MIT Summit Looks At The Future of Online Learning
On March 4, 2013 at the MIT Media Lab, MIT and Harvard University, the founders of the online-learning initiative edX, convened a group of academic leaders and other online-learning experts for a daylong summit meeting titled “Online Learning and the Future of Residential Education.” On hand were, among others, the presidents and provosts of MIT and Harvard; the provosts of the University of California at Berkeley, Cornell University, Carnegie Mellon University and McGill University; Anant Agarwal, professor of electrical engineering and computer science at MIT and president of edX; Daphne Koller, a professor of computer science at Stanford University and a co-founder of the online-learning company Coursera; and, videoconferenced in on a huge screen above the stage, MIT alumnus Sal Khan, founder of the Khan Academy, a popular online-learning site.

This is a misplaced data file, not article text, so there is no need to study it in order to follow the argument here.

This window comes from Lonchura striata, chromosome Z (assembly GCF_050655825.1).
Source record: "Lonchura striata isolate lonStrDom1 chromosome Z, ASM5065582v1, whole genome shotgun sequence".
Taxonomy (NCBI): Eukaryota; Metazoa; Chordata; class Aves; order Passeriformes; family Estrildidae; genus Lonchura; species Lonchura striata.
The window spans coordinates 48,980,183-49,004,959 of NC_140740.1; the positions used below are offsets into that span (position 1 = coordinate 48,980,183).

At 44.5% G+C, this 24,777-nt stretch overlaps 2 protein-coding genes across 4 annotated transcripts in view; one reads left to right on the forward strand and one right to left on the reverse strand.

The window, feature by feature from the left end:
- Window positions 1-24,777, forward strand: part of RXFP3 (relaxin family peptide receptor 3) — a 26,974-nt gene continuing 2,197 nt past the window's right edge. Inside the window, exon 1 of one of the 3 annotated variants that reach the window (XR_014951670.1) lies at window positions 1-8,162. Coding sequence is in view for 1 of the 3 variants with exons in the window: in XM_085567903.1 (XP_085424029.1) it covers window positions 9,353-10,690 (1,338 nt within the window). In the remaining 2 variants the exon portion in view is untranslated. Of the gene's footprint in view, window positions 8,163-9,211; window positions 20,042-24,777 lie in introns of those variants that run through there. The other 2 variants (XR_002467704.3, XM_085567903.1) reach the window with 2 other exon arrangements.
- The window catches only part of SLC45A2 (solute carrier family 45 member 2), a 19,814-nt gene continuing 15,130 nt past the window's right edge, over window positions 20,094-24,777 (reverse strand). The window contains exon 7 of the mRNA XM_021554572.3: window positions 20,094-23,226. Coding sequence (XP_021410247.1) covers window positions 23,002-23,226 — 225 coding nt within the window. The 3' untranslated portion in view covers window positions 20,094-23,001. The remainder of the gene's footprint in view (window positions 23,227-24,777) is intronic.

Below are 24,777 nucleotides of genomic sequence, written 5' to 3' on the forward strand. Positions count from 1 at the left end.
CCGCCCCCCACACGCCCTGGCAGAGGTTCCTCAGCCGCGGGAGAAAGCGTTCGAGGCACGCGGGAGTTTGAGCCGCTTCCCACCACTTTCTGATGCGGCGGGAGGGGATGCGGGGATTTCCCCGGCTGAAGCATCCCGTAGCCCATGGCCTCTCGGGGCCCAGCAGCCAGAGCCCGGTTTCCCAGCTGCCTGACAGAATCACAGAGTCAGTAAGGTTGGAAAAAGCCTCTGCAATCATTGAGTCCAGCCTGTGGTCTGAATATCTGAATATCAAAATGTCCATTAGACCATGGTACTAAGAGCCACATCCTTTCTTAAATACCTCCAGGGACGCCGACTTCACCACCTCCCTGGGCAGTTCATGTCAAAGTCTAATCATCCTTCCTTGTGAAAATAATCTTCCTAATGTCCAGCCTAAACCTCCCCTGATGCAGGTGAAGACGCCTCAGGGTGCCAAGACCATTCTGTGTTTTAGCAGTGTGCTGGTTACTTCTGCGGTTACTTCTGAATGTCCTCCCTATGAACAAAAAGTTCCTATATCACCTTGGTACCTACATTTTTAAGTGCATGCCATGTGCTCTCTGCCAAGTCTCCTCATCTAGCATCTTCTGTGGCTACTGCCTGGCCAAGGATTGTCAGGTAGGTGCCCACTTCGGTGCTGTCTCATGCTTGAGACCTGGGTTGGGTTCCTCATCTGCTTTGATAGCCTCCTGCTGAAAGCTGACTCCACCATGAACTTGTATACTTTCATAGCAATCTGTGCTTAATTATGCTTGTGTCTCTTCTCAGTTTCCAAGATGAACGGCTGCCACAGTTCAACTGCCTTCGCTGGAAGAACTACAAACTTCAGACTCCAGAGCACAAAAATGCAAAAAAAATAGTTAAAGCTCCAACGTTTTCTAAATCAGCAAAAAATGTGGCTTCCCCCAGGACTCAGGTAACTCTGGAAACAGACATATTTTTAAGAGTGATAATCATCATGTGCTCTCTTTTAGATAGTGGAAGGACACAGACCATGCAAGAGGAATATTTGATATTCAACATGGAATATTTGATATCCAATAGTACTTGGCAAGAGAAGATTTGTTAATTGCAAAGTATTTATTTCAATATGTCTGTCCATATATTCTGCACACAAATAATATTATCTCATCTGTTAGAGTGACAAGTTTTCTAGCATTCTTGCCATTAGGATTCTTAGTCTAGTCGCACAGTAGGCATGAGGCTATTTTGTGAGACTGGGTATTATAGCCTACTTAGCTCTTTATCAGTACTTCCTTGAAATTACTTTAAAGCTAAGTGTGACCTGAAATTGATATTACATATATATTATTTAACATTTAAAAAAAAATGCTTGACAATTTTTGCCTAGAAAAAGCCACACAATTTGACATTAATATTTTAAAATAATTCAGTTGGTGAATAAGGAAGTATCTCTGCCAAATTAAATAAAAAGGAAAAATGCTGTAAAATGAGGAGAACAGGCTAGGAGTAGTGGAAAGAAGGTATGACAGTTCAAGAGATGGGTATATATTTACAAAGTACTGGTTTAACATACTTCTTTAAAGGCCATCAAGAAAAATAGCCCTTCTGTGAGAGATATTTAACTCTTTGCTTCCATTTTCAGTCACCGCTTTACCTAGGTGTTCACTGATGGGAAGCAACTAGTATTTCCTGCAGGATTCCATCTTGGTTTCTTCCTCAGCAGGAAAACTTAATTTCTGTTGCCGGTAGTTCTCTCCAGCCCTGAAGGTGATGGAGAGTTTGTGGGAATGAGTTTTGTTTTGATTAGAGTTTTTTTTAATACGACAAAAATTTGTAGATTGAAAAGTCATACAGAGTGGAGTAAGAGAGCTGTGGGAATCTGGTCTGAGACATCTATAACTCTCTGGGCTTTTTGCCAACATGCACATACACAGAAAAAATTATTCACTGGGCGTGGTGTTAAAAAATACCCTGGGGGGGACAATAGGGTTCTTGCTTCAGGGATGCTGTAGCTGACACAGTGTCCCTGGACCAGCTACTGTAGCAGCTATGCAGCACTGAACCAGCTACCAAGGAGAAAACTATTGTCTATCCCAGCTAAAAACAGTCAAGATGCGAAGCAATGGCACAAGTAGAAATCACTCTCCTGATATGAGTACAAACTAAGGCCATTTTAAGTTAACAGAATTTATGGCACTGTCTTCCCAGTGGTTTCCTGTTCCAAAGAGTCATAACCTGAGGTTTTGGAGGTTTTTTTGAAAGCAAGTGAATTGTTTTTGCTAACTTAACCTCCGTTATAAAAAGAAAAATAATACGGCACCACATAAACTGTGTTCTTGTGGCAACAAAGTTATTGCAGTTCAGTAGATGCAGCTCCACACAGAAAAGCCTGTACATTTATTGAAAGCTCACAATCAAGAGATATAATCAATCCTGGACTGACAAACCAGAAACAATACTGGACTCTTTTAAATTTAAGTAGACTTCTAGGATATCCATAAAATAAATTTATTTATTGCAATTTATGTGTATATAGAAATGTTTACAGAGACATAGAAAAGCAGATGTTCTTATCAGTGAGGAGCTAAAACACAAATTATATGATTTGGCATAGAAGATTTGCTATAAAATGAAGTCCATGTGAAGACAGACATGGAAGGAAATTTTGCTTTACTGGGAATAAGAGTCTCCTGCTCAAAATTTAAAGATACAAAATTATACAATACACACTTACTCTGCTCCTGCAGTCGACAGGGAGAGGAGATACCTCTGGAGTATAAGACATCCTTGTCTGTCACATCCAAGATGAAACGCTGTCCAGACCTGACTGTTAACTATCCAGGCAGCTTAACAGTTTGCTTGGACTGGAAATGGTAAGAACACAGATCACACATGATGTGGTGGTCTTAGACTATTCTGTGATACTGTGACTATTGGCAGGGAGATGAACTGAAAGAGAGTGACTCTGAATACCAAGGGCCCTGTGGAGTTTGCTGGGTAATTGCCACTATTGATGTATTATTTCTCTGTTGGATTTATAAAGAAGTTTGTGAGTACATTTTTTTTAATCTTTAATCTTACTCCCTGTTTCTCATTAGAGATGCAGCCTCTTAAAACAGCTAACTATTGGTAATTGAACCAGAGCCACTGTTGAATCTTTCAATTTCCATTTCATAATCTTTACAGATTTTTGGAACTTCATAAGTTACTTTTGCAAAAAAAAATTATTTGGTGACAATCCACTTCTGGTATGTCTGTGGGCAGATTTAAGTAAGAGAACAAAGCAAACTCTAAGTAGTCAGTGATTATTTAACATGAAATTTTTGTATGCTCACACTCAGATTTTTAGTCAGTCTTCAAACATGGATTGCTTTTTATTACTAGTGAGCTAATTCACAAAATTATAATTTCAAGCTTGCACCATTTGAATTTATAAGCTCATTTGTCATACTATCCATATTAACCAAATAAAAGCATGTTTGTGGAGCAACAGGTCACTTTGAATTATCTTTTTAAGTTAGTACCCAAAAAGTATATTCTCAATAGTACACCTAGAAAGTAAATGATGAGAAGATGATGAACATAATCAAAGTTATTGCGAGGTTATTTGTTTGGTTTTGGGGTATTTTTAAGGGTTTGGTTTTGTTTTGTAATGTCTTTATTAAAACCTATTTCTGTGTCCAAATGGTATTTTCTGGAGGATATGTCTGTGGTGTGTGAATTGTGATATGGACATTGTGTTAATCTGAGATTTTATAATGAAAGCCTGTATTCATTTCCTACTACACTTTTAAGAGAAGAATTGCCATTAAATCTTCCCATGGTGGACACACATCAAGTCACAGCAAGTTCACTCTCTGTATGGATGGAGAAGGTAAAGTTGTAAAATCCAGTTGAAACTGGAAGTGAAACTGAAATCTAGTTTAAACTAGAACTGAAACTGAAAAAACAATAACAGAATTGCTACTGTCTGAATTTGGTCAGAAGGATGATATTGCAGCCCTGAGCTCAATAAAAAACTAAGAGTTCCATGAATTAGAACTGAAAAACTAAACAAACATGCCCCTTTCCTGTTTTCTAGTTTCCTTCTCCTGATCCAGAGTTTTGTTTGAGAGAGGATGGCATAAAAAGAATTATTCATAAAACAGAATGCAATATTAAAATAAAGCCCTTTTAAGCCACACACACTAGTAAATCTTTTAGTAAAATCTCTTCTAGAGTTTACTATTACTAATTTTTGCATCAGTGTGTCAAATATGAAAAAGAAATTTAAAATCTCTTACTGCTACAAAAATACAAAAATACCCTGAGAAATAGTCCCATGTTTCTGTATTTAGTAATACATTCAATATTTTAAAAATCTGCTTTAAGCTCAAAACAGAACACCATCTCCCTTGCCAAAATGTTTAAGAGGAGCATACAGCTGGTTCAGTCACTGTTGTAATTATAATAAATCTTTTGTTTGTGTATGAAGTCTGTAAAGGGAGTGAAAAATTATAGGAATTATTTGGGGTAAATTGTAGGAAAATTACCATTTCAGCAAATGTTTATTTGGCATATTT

The conversation was broken into three keynote addresses and three panel discussions. But while the panels were organized around different topics, several themes recurred across all of them.
One was a questioning of the pedagogical efficiency of lectures. During the first panel, “Blended Models of Learning: Bringing Online to On-Campus,” Eric Mazur, a professor of physics at Harvard, cited a study (see PDF) by MIT professor of media
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